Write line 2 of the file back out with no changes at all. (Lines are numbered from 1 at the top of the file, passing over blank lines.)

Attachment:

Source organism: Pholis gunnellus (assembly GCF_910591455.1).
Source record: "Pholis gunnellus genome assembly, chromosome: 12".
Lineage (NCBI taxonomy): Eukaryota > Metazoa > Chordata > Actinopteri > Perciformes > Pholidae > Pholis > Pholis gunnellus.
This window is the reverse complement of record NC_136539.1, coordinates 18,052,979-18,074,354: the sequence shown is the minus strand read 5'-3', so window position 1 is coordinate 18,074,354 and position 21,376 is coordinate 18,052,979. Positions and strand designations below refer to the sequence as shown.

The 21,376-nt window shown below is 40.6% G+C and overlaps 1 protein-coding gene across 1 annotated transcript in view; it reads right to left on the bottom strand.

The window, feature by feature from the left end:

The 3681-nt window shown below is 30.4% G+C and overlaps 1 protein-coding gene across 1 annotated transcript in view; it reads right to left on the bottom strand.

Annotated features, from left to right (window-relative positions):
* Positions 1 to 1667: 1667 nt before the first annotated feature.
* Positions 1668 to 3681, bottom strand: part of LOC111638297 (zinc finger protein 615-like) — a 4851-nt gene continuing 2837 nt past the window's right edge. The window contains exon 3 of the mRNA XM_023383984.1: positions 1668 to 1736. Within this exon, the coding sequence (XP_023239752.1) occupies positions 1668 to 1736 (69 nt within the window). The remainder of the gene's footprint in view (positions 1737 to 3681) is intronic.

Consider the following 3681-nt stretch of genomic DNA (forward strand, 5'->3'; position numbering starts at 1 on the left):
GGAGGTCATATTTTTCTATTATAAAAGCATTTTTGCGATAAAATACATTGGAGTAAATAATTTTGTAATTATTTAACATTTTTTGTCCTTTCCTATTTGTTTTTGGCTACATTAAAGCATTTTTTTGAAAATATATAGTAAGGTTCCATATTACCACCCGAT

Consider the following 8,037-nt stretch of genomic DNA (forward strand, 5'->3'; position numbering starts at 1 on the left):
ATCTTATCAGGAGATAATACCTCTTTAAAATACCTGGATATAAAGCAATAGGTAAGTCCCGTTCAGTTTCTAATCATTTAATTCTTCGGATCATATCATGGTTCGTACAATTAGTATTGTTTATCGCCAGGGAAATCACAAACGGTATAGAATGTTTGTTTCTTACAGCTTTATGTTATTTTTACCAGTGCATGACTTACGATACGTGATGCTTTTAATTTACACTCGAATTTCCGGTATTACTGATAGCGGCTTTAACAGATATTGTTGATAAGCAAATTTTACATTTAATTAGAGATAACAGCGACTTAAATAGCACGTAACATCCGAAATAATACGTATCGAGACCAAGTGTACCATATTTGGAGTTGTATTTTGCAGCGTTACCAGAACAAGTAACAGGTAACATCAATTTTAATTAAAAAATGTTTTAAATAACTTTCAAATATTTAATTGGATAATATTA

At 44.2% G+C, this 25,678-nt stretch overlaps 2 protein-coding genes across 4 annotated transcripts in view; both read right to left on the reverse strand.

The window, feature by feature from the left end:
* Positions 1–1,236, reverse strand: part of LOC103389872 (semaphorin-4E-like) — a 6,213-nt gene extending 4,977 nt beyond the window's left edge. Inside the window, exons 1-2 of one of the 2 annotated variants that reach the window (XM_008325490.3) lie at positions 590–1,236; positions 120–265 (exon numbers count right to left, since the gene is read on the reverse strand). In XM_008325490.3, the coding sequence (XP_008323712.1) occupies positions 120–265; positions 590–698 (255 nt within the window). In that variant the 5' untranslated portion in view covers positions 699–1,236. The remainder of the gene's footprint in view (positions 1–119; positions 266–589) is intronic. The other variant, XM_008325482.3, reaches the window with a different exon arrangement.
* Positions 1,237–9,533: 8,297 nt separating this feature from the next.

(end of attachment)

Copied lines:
Source record: "Pholis gunnellus genome assembly, chromosome: 12".